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Green Open Access

Green open access: the authors have the right to archive a pre-print or post-print article in an online repository. In this model, an author publishes in a traditional closed-access journal but reserves the right to distribute the content of their work in an open manner. US copyright law states that distribution of intellectual property is the sole right of the copyright holder, and so in negotiating with publishers, where contracts often strip authors of their copyright entirely, it is crucial that authors either explicitly retain this right, or have the explicit permission of the publisher. This is the model that Open Access Policies are designed to support.

Blue Open Access

 Blue open access: the authors have the right to archive the postprint, a digital draft of a research journal article after it has been peer reviewed. (i.e. final draft post-refereeing version or publisher's version).

Yellow Open Access

Yellow open access: the authors have the right to archive a preprint (a version of the work published before the general publication of the work).

Gold Open Access

Gold OA logoGold open access: refers to articles in fully accessible OA journals. Publishing costs money, and while traditionally that money has come from subscriptions - a 'reader pays' model - gold OA is an effort to explore the alternatives. One popular model is an 'author pays' system, where publishing costs are supported by article processing charges (APCs) paid by the author.  But this is not the only possible method, and there are funders and academic societies experimenting with ways to cover costs outside of the for-profit publishing system that do not put a burden on authors.

 

Adapted from Gordon Aamot's, Liz Bedford's and Maryam Fakouri's Open Access Research Guide from the University of Washington Research Guides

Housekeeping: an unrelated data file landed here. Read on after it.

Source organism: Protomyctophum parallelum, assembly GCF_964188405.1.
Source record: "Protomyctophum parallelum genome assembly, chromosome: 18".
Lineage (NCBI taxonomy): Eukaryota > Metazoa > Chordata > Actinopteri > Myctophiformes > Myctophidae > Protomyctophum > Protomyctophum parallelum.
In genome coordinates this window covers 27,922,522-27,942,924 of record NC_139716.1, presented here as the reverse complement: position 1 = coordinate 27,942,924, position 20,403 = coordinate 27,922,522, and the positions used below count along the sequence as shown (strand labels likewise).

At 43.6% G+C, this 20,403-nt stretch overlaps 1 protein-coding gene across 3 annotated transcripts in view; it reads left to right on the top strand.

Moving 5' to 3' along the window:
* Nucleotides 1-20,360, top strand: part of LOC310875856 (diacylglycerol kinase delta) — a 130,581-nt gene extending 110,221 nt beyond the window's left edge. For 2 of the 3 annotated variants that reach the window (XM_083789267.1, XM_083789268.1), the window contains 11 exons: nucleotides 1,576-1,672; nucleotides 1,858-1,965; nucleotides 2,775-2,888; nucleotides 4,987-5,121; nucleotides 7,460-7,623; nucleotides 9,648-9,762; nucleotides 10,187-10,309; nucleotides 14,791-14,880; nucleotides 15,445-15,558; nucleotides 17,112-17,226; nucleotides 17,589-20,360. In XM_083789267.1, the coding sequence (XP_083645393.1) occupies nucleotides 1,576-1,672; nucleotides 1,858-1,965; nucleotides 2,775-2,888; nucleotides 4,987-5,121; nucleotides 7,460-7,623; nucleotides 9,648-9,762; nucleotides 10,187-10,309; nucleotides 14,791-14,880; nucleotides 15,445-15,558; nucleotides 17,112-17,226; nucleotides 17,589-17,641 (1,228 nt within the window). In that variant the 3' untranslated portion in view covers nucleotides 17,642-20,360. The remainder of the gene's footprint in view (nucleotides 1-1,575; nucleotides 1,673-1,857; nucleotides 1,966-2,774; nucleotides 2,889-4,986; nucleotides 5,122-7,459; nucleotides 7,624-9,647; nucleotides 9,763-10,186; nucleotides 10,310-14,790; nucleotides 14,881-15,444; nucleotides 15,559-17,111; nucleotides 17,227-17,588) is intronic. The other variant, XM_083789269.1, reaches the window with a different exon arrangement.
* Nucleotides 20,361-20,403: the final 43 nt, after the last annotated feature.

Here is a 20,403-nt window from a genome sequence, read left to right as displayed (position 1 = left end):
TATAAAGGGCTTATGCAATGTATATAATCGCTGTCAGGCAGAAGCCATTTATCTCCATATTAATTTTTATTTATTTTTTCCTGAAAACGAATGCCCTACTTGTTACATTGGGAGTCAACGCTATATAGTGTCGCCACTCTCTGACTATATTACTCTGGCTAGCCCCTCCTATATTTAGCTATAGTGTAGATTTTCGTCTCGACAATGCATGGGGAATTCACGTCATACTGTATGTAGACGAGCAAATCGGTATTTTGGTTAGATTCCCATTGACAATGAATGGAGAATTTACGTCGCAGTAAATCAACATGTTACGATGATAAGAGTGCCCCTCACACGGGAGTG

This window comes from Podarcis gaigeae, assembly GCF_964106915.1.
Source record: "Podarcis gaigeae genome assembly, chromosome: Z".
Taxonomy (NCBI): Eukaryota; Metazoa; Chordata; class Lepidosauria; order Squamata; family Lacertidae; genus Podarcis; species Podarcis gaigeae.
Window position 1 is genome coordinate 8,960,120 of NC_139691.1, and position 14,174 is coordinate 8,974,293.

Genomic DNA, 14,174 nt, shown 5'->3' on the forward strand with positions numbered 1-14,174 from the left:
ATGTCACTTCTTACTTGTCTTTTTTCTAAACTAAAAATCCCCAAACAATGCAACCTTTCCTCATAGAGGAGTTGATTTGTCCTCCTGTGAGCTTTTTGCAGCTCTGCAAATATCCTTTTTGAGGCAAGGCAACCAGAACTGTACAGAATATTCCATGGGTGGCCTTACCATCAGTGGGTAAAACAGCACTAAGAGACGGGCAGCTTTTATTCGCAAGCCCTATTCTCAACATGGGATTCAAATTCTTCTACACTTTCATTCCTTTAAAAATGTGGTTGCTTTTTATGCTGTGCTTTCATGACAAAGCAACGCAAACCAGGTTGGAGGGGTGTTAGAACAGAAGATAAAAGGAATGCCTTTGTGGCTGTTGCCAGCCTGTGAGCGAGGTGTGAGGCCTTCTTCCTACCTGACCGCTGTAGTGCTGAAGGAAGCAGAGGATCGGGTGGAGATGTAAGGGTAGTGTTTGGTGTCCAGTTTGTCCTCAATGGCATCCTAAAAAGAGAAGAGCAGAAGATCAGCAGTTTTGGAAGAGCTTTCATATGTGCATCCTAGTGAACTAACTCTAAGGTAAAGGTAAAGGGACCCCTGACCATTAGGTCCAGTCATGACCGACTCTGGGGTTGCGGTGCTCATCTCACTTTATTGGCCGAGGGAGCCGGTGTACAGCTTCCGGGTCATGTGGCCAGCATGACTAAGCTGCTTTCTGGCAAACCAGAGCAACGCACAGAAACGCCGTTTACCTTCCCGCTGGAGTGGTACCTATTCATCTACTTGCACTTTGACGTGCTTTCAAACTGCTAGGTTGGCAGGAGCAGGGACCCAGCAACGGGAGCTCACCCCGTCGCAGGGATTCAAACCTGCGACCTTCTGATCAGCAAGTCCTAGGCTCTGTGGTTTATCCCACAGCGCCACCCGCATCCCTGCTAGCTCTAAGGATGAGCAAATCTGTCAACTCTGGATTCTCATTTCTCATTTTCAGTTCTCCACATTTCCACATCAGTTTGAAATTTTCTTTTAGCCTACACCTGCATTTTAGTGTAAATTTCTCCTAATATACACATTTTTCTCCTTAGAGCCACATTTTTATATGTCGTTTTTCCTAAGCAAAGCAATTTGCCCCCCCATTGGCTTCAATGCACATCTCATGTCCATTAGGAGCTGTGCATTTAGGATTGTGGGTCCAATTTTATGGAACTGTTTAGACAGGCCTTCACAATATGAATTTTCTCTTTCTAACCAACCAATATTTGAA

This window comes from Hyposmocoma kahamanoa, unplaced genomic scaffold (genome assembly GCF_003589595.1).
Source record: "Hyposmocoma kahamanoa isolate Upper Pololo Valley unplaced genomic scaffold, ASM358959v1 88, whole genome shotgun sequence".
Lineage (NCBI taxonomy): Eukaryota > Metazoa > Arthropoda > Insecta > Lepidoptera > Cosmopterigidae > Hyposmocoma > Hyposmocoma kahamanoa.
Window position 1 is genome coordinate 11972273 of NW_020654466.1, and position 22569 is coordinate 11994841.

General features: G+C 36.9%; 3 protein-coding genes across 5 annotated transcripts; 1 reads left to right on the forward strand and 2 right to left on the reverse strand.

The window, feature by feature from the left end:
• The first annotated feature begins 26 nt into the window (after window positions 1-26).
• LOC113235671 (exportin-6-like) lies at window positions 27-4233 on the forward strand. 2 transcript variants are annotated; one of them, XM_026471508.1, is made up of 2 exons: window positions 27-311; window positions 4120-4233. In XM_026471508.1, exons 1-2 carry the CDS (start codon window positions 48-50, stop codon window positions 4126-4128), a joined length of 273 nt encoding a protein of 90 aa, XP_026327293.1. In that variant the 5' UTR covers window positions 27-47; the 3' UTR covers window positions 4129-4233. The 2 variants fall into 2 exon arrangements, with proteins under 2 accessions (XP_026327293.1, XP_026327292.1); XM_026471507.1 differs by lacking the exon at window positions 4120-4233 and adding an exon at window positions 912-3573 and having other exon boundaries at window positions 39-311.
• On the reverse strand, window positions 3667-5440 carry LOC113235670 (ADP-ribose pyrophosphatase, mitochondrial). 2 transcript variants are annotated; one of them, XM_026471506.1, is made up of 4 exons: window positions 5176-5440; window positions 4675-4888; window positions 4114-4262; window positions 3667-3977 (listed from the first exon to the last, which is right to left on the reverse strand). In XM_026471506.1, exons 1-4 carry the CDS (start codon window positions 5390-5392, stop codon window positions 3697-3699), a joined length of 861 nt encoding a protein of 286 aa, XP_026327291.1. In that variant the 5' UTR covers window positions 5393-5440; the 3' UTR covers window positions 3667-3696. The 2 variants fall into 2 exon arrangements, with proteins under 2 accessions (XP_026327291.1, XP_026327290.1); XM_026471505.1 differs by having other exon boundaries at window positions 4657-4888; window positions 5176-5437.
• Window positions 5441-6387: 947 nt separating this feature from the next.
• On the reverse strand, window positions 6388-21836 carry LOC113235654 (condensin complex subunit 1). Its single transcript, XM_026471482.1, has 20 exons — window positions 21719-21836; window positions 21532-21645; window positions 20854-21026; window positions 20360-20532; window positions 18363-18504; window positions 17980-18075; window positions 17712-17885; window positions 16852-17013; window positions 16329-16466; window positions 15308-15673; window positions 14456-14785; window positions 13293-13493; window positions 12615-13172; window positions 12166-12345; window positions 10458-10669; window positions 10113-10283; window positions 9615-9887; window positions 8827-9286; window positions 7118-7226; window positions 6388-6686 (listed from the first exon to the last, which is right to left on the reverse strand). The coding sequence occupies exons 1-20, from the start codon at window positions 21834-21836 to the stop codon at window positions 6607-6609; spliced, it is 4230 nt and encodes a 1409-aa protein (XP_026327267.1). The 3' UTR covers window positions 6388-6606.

White Open Access

  White open access: the authors do not have the right to archive their work, either a preprint or a postprint.  

Black Open Access

Black open access: refers to the works that have escaped the paywalls and have been illicitly released and made openly available. A notorious examples is a SciHub repository that has been used as a repository of pirated research papers that have been made OA without permission from the copyright holder. Black OA is not a desirable option under any circumstances. 

Hybrid Open Access

Some closed-access journals offer the option for authors to make individual articles open access (freely available to everyone) by paying an APC fee. Most OA advocates are suspicious of this model, as it seems to offer the opportunity for publishers to "double dip": the author pays the APC fee, but libraries must still pay the full subscription fee for access to the journal as a whole, without any kind of discount for the issues that include hybrid-OA articles.

Adapted from Gordon Aamot's, Liz Bedford's and Maryam Fakouri's Open Access Research Guide from the University of Washington Research Guides

Finding an OA Journal